U.S. prepares for migrant tidal wave
Border Patrol agents anticipate a humanitarian crisis
Later this month, 1,500 U.S. troops will deploy to the U.S.-Mexico border in anticipation of the end of the pandemic-era no-entry policy, Title 42. The troops will assist U.S. Border Patrol and local law enforcement for 90 days in mostly administrative and transport roles, Fox News reported after speaking with two senior U.S. officials.
But a fresh burst of border activity already beat them there.
Agents apprehended 22,000 immigrants along the southern border in the three days before May 1, according to Border Patrol Chief Raul Ortiz. Border authorities are expecting thousands more. Across the border from El Paso, Texas, an estimated 35,000 immigrants are waiting to cross into a city where shelters are already overflowing. Videos circulating online depict hundreds of immigrants already spilling into sidewalks and streets. El Paso Mayor Oscar Leeser declared a state of emergency on Monday.
Title 42 is a public health provision activated by former President Donald Trump in March 2020. It allows officials to expel certain immigrants before they could ask for asylum. After months of legal wrangling, the policy is set to end as the U.S. COVID-19 public health emergency on May 11. On April 27, the Department of Homeland Security released its plan to manage the wave of immigrants that is expected to follow. Border Patrol agents are gearing up for heavy traffic in border communities.
“Title 42 isn’t being used as extensively as some people realize,” said Jason Owens, chief Border Patrol agent for the Del Rio Sector. The policy mainly applies to single adults who don’t meet the qualifications for a parole program that President Joe Biden announced in January, Muzaffar Chishti, a senior fellow at the Migration Policy Institute, told WORLD. It also applies to some Mexican families.
“There are so many exemptions to Title 42 right now,” Chishti said, “it’s more a talking point than it is a tool.”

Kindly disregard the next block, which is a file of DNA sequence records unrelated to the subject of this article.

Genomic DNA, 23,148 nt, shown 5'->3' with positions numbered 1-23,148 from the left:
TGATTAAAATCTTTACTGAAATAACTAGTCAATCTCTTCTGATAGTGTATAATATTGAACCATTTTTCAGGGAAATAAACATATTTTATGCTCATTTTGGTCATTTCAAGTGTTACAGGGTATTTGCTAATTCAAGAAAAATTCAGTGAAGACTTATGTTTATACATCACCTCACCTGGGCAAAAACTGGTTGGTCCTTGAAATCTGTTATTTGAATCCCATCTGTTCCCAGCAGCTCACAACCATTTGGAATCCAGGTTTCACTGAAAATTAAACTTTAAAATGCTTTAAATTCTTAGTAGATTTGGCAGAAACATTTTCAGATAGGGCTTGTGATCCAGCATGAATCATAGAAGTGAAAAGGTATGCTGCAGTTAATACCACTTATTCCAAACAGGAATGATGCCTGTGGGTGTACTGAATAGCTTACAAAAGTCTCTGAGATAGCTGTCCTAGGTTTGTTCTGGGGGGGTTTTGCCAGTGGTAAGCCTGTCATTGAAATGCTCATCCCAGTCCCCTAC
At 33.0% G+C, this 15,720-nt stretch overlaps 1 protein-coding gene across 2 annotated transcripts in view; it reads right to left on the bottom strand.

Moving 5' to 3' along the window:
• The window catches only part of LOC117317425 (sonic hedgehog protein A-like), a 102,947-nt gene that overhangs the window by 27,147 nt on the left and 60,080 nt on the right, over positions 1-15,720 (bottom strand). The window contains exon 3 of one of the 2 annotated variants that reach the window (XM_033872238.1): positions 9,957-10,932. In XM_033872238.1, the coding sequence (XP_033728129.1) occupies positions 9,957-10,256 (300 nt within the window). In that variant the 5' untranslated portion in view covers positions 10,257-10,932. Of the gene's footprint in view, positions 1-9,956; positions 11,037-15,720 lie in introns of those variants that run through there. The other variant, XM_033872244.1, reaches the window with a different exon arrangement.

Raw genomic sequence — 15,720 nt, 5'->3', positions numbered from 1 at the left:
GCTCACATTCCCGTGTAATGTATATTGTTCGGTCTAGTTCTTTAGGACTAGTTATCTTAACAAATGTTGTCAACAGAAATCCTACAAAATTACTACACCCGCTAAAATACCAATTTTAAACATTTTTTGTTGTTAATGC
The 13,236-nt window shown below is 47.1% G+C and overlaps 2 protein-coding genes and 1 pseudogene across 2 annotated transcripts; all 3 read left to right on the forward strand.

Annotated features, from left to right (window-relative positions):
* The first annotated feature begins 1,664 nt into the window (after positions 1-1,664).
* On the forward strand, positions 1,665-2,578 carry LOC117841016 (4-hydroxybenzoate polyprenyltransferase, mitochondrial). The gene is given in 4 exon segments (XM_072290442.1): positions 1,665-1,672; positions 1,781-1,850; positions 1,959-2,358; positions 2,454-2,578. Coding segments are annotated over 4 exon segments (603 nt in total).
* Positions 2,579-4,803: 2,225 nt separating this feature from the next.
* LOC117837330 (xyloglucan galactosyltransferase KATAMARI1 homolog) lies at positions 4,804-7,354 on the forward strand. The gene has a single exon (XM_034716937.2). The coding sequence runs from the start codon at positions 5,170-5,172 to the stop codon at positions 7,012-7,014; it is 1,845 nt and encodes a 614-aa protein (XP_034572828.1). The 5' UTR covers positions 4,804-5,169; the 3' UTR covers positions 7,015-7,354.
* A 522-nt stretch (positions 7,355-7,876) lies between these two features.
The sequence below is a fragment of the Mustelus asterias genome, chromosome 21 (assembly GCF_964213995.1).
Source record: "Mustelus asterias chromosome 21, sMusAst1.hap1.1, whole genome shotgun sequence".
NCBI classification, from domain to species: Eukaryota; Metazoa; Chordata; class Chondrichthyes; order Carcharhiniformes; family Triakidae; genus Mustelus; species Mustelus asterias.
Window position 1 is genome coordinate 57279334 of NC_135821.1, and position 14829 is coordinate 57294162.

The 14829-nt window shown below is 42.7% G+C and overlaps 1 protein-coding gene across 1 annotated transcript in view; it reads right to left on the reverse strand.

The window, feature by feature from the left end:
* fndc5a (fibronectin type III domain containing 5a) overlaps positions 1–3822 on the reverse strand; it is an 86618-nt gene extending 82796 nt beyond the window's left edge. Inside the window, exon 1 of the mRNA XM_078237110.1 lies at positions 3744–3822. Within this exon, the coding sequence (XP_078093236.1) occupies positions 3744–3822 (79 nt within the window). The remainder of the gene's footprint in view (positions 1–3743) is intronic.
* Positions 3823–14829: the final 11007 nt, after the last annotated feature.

But, Owens said, lifting the measure could send a message to immigrants waiting in Mexico that they should try and cross illegally, which could provoke a surge.
DHS said it will return to policies laid out under U.S. Code Title 8 as soon as Title 42 is lifted. Under Title 8, immigrants who cross the southern border illegally between ports of entry are subject to “expedited removal” unless they make a legitimate asylum claim. “Individuals who unlawfully cross the U.S. southwest border … will be barred from reentry to the United States for at least five years if ordered removed,” DHS stated.
The new guidelines assume that people who show up between ports of entry are ineligible for asylum unless they meet certain exceptions.
“But that’s the big assumption,” Chishti said. “We don’t know whether that will pan out.”
The administration may also implement an additional rule to limit asylum claims, Chishti said. The proposed rule mandates that people who cross between ports of entry will be turned away unless they can prove they have been denied asylum in a third country. It does not apply to unaccompanied children. It also exempts immigrants at risk of a medical emergency, imminent violence, and sex trafficking or involuntary servitude. The Biden administration has published the proposed rule but has not announced approval of a final version.